The grant will allow schools in the BSU-led Aazhoogan (Bridge) Consortium, which includes Northwest Technical College, Leech Lake Tribal College, Red Lake Nation College and White Earth Tribal and Community College, to build a network of high-definition video connections linking the five institutions. The Native colleges currently have no existing or functioning interactive distance learning equipment. The network will give students on those campuses access to industry-driven certification training, bachelor’s degrees and specialized associate’s degrees not available at their home colleges.
Dr. Anton Treuer, executive director of Bemidji State’s American Indian Resource Center, says the grant is part of a broader strategic initiative by members of the consortium to increase collaboration across a broad spectrum, including course delivery, sharing of institutional data, recruiting and retention, and improving students’ ability to transfer from the tribal colleges to Bemidji State or Northwest Tech.
“This grant really is designed to build some of the physical capacity for delivering and exchanging information,” Treuer said. “We have had faculty exchanges in person, and now we will be able to do it through this new technological capability. We’re looking for lots of ways to grow our connection and work together. Ultimately, we’re working together to serve the same students.”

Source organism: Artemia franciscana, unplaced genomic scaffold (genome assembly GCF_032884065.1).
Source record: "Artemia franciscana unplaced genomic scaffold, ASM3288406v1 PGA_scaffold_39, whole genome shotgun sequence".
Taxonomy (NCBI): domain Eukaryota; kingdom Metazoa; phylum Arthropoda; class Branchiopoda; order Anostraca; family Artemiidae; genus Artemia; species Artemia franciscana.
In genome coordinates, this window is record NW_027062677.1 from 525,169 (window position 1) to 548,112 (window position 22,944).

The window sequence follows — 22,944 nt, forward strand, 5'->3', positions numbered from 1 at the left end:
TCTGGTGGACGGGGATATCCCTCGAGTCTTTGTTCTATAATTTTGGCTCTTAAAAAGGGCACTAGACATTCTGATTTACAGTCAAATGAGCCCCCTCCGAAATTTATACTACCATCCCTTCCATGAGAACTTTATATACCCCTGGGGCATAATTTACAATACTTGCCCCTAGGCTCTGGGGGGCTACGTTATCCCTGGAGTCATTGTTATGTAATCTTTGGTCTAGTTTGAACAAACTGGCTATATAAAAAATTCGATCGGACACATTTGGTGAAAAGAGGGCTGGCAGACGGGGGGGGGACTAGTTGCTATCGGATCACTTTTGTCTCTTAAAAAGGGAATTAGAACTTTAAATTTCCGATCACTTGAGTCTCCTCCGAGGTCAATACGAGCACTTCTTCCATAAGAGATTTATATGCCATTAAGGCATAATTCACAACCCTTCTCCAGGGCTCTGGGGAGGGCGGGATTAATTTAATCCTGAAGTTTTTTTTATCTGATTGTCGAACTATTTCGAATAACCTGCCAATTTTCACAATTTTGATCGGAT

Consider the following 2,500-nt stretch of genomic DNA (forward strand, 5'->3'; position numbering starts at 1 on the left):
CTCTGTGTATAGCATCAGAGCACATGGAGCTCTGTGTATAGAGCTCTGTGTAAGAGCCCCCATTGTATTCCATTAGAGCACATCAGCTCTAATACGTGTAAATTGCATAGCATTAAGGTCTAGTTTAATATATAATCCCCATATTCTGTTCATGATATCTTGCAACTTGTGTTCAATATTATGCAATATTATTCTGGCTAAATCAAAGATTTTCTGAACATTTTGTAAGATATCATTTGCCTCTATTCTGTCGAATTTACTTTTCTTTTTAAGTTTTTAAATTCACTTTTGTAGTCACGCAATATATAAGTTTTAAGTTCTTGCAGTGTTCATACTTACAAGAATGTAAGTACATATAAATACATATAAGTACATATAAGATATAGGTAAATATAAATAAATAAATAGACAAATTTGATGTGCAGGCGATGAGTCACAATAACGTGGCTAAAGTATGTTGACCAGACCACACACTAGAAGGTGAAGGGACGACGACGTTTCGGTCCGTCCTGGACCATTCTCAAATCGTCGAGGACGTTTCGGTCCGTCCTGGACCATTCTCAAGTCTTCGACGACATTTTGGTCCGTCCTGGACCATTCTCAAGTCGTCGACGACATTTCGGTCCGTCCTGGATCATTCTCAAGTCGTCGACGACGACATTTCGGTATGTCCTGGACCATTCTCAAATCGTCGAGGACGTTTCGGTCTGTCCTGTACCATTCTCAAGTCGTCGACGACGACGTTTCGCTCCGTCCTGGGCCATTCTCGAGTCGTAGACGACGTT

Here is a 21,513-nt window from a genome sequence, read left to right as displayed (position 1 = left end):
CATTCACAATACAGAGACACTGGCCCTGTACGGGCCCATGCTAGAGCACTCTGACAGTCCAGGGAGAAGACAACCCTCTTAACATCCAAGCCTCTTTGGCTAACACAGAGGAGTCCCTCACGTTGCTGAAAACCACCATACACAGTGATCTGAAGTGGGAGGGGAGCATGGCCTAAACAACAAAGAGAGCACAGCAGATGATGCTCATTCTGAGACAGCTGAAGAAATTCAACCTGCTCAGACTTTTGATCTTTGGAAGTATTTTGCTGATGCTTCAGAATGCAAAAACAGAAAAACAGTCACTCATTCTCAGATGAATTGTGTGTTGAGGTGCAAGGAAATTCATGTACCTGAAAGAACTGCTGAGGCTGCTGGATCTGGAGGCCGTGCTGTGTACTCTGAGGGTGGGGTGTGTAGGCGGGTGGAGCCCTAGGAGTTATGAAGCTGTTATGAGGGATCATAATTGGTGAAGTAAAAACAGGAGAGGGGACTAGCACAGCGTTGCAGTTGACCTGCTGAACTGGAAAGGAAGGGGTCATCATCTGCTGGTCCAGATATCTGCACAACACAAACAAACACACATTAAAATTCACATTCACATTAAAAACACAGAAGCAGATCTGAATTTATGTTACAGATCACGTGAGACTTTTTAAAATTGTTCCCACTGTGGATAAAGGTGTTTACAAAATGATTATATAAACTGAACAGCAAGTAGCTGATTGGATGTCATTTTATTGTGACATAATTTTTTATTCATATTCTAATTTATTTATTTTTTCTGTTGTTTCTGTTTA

The grant is part of a funding package totaling nearly $16 million that provides support for President Obama’s ConnectED initiative. In June 2013, the president announced an effort to connect 99 percent of America’s students to broadband internet by 2018. Since 2009, the U.S. Department of Agriculture has provided support for more than 3,300 educational institutions receiving distance learning services to help rural children get an education that is as good as that of their peers in cities.
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